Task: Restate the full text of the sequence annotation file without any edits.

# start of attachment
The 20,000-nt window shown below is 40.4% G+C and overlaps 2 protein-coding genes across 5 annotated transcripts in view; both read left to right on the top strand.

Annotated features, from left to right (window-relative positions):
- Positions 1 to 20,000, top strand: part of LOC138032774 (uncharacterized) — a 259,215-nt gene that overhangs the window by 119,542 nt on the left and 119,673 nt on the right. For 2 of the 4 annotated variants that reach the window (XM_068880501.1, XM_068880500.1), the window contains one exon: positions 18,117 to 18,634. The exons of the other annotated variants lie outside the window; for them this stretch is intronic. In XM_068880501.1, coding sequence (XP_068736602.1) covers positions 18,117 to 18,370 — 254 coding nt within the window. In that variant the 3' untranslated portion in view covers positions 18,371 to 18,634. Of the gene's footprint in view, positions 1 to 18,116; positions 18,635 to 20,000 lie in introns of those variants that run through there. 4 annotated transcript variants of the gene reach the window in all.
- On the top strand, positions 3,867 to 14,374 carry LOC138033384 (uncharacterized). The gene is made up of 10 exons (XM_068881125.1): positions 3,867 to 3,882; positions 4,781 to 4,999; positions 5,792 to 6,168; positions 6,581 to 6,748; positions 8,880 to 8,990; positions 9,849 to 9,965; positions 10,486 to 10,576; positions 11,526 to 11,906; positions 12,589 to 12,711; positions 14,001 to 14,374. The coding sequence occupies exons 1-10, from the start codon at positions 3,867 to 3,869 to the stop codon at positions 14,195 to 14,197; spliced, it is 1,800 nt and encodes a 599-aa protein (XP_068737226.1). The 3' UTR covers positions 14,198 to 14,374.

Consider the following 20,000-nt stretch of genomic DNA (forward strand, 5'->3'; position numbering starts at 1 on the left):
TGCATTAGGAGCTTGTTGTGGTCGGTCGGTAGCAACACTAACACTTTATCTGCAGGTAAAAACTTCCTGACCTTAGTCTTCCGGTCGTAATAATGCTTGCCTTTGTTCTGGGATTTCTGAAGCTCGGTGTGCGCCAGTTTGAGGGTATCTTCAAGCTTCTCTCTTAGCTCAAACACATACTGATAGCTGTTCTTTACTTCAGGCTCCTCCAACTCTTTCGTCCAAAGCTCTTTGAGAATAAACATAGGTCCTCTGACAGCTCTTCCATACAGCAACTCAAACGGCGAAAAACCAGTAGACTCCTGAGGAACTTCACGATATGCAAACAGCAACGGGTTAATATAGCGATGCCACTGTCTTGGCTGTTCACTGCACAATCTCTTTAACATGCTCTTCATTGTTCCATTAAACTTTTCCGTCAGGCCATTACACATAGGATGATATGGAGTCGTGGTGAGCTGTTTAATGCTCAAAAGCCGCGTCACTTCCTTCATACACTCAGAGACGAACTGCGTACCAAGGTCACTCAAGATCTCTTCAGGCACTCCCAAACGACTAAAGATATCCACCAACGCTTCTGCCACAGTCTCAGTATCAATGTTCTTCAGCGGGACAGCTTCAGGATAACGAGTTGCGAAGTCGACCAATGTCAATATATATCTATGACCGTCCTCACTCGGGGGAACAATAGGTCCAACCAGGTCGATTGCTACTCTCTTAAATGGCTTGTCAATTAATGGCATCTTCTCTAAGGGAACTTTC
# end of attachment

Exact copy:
The 20,000-nt window shown below is 40.4% G+C and overlaps 2 protein-coding genes across 5 annotated transcripts in view; both read left to right on the top strand.

Annotated features, from left to right (window-relative positions):
- Positions 1 to 20,000, top strand: part of LOC138032774 (uncharacterized) — a 259,215-nt gene that overhangs the window by 119,542 nt on the left and 119,673 nt on the right. For 2 of the 4 annotated variants that reach the window (XM_068880501.1, XM_068880500.1), the window contains one exon: positions 18,117 to 18,634. The exons of the other annotated variants lie outside the window; for them this stretch is intronic. In XM_068880501.1, coding sequence (XP_068736602.1) covers positions 18,117 to 18,370 — 254 coding nt within the window. In that variant the 3' untranslated portion in view covers positions 18,371 to 18,634. Of the gene's footprint in view, positions 1 to 18,116; positions 18,635 to 20,000 lie in introns of those variants that run through there. 4 annotated transcript variants of the gene reach the window in all.
- On the top strand, positions 3,867 to 14,374 carry LOC138033384 (uncharacterized). The gene is made up of 10 exons (XM_068881125.1): positions 3,867 to 3,882; positions 4,781 to 4,999; positions 5,792 to 6,168; positions 6,581 to 6,748; positions 8,880 to 8,990; positions 9,849 to 9,965; positions 10,486 to 10,576; positions 11,526 to 11,906; positions 12,589 to 12,711; positions 14,001 to 14,374. The coding sequence occupies exons 1-10, from the start codon at positions 3,867 to 3,869 to the stop codon at positions 14,195 to 14,197; spliced, it is 1,800 nt and encodes a 599-aa protein (XP_068737226.1). The 3' UTR covers positions 14,198 to 14,374.

Consider the following 20,000-nt stretch of genomic DNA (forward strand, 5'->3'; position numbering starts at 1 on the left):
TGCATTAGGAGCTTGTTGTGGTCGGTCGGTAGCAACACTAACACTTTATCTGCAGGTAAAAACTTCCTGACCTTAGTCTTCCGGTCGTAATAATGCTTGCCTTTGTTCTGGGATTTCTGAAGCTCGGTGTGCGCCAGTTTGAGGGTATCTTCAAGCTTCTCTCTTAGCTCAAACACATACTGATAGCTGTTCTTTACTTCAGGCTCCTCCAACTCTTTCGTCCAAAGCTCTTTGAGAATAAACATAGGTCCTCTGACAGCTCTTCCATACAGCAACTCAAACGGCGAAAAACCAGTAGACTCCTGAGGAACTTCACGATATGCAAACAGCAACGGGTTAATATAGCGATGCCACTGTCTTGGCTGTTCACTGCACAATCTCTTTAACATGCTCTTCATTGTTCCATTAAACTTTTCCGTCAGGCCATTACACATAGGATGATATGGAGTCGTGGTGAGCTGTTTAATGCTCAAAAGCCGCGTCACTTCCTTCATACACTCAGAGACGAACTGCGTACCAAGGTCACTCAAGATCTCTTCAGGCACTCCCAAACGACTAAAGATATCCACCAACGCTTCTGCCACAGTCTCAGTATCAATGTTCTTCAGCGGGACAGCTTCAGGATAACGAGTTGCGAAGTCGACCAATGTCAATATATATCTATGACCGTCCTCACTCGGGGGAACAATAGGTCCAACCAGGTCGATTGCTACTCTCTTAAATGGCTTGTCAATTAATGGCATCTTCTCTAAGGGAACTTTC